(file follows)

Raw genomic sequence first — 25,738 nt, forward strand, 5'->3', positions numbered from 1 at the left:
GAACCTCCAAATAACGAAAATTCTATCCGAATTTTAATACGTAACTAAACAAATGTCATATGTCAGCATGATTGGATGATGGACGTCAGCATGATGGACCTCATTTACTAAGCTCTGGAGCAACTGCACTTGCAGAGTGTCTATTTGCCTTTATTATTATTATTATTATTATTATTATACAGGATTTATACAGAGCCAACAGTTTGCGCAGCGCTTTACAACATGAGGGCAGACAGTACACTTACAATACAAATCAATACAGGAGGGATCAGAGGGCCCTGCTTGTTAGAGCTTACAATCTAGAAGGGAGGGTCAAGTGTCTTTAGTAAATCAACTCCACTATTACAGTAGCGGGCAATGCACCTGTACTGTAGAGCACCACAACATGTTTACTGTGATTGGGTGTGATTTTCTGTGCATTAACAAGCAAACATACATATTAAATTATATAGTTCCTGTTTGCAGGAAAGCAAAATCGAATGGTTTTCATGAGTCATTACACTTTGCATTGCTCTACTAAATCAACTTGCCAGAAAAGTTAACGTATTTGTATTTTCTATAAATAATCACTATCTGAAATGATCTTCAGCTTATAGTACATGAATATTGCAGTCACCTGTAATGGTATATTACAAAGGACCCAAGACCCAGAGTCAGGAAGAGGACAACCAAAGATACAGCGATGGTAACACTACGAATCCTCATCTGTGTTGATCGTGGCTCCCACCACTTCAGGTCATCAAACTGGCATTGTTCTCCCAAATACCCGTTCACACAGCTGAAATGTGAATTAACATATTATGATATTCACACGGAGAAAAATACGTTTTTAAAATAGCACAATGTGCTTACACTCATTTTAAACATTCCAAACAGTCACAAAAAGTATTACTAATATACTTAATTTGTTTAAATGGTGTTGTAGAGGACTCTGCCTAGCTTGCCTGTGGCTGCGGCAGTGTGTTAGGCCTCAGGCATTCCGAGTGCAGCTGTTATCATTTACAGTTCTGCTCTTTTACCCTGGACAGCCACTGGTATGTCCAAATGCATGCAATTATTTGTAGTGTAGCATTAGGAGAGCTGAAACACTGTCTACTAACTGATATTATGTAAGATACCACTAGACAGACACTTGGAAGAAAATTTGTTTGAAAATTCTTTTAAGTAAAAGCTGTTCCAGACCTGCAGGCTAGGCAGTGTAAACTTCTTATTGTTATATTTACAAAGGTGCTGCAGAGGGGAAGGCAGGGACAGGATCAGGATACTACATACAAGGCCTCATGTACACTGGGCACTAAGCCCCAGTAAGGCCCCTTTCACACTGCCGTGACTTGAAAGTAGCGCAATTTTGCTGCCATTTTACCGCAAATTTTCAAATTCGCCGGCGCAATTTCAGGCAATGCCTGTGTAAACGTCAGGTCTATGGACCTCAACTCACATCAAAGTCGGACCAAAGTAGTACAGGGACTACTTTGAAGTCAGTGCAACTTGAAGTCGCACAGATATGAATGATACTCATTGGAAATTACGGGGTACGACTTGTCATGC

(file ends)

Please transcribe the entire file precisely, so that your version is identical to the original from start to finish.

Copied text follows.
Raw genomic sequence first — 25,738 nt, forward strand, 5'->3', positions numbered from 1 at the left:
GAACCTCCAAATAACGAAAATTCTATCCGAATTTTAATACGTAACTAAACAAATGTCATATGTCAGCATGATTGGATGATGGACGTCAGCATGATGGACCTCATTTACTAAGCTCTGGAGCAACTGCACTTGCAGAGTGTCTATTTGCCTTTATTATTATTATTATTATTATTATTATACAGGATTTATACAGAGCCAACAGTTTGCGCAGCGCTTTACAACATGAGGGCAGACAGTACACTTACAATACAAATCAATACAGGAGGGATCAGAGGGCCCTGCTTGTTAGAGCTTACAATCTAGAAGGGAGGGTCAAGTGTCTTTAGTAAATCAACTCCACTATTACAGTAGCGGGCAATGCACCTGTACTGTAGAGCACCACAACATGTTTACTGTGATTGGGTGTGATTTTCTGTGCATTAACAAGCAAACATACATATTAAATTATATAGTTCCTGTTTGCAGGAAAGCAAAATCGAATGGTTTTCATGAGTCATTACACTTTGCATTGCTCTACTAAATCAACTTGCCAGAAAAGTTAACGTATTTGTATTTTCTATAAATAATCACTATCTGAAATGATCTTCAGCTTATAGTACATGAATATTGCAGTCACCTGTAATGGTATATTACAAAGGACCCAAGACCCAGAGTCAGGAAGAGGACAACCAAAGATACAGCGATGGTAACACTACGAATCCTCATCTGTGTTGATCGTGGCTCCCACCACTTCAGGTCATCAAACTGGCATTGTTCTCCCAAATACCCGTTCACACAGCTGAAATGTGAATTAACATATTATGATATTCACACGGAGAAAAATACGTTTTTAAAATAGCACAATGTGCTTACACTCATTTTAAACATTCCAAACAGTCACAAAAAGTATTACTAATATACTTAATTTGTTTAAATGGTGTTGTAGAGGACTCTGCCTAGCTTGCCTGTGGCTGCGGCAGTGTGTTAGGCCTCAGGCATTCCGAGTGCAGCTGTTATCATTTACAGTTCTGCTCTTTTACCCTGGACAGCCACTGGTATGTCCAAATGCATGCAATTATTTGTAGTGTAGCATTAGGAGAGCTGAAACACTGTCTACTAACTGATATTATGTAAGATACCACTAGACAGACACTTGGAAGAAAATTTGTTTGAAAATTCTTTTAAGTAAAAGCTGTTCCAGACCTGCAGGCTAGGCAGTGTAAACTTCTTATTGTTATATTTACAAAGGTGCTGCAGAGGGGAAGGCAGGGACAGGATCAGGATACTACATACAAGGCCTCATGTACACTGGGCACTAAGCCCCAGTAAGGCCCCTTTCACACTGCCGTGACTTGAAAGTAGCGCAATTTTGCTGCCATTTTACCGCAAATTTTCAAATTCGCCGGCGCAATTTCAGGCAATGCCTGTGTAAACGTCAGGTCTATGGACCTCAACTCACATCAAAGTCGGACCAAAGTAGTACAGGGACTACTTTGAAGTCAGTGCAACTTGAAGTCGCACAGATATGAATGATACTCATTGGAAATTACGGGGTACGACTTGTCATGC